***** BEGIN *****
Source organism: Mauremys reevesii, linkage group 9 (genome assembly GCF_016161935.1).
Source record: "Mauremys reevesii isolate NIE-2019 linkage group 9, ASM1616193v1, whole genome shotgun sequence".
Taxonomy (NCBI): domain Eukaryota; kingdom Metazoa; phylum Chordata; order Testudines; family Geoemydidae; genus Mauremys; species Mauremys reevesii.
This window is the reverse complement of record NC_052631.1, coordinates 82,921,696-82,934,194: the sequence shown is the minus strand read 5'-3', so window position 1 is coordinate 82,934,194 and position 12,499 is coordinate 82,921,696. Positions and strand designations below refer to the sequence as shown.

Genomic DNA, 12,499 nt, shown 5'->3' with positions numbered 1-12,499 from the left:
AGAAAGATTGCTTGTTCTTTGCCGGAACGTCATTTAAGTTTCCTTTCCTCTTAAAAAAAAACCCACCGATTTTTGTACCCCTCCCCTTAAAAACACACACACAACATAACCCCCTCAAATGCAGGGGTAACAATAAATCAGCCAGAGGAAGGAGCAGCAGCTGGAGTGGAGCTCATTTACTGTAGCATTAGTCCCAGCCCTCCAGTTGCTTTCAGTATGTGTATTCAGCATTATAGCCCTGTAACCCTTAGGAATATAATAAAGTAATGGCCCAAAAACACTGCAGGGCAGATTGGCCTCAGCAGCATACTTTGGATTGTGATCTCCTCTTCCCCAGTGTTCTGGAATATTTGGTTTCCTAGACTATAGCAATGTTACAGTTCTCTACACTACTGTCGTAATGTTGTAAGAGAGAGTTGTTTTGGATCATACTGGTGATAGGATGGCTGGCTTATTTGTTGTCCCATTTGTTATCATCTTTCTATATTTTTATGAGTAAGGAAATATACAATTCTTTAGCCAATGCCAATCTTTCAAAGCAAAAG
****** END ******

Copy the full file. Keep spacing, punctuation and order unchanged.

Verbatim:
Source organism: Mauremys reevesii, linkage group 9 (genome assembly GCF_016161935.1).
Source record: "Mauremys reevesii isolate NIE-2019 linkage group 9, ASM1616193v1, whole genome shotgun sequence".
Taxonomy (NCBI): domain Eukaryota; kingdom Metazoa; phylum Chordata; order Testudines; family Geoemydidae; genus Mauremys; species Mauremys reevesii.
This window is the reverse complement of record NC_052631.1, coordinates 82,921,696-82,934,194: the sequence shown is the minus strand read 5'-3', so window position 1 is coordinate 82,934,194 and position 12,499 is coordinate 82,921,696. Positions and strand designations below refer to the sequence as shown.

Genomic DNA, 12,499 nt, shown 5'->3' with positions numbered 1-12,499 from the left:
AGAAAGATTGCTTGTTCTTTGCCGGAACGTCATTTAAGTTTCCTTTCCTCTTAAAAAAAAACCCACCGATTTTTGTACCCCTCCCCTTAAAAACACACACACAACATAACCCCCTCAAATGCAGGGGTAACAATAAATCAGCCAGAGGAAGGAGCAGCAGCTGGAGTGGAGCTCATTTACTGTAGCATTAGTCCCAGCCCTCCAGTTGCTTTCAGTATGTGTATTCAGCATTATAGCCCTGTAACCCTTAGGAATATAATAAAGTAATGGCCCAAAAACACTGCAGGGCAGATTGGCCTCAGCAGCATACTTTGGATTGTGATCTCCTCTTCCCCAGTGTTCTGGAATATTTGGTTTCCTAGACTATAGCAATGTTACAGTTCTCTACACTACTGTCGTAATGTTGTAAGAGAGAGTTGTTTTGGATCATACTGGTGATAGGATGGCTGGCTTATTTGTTGTCCCATTTGTTATCATCTTTCTATATTTTTATGAGTAAGGAAATATACAATTCTTTAGCCAATGCCAATCTTTCAAAGCAAAAG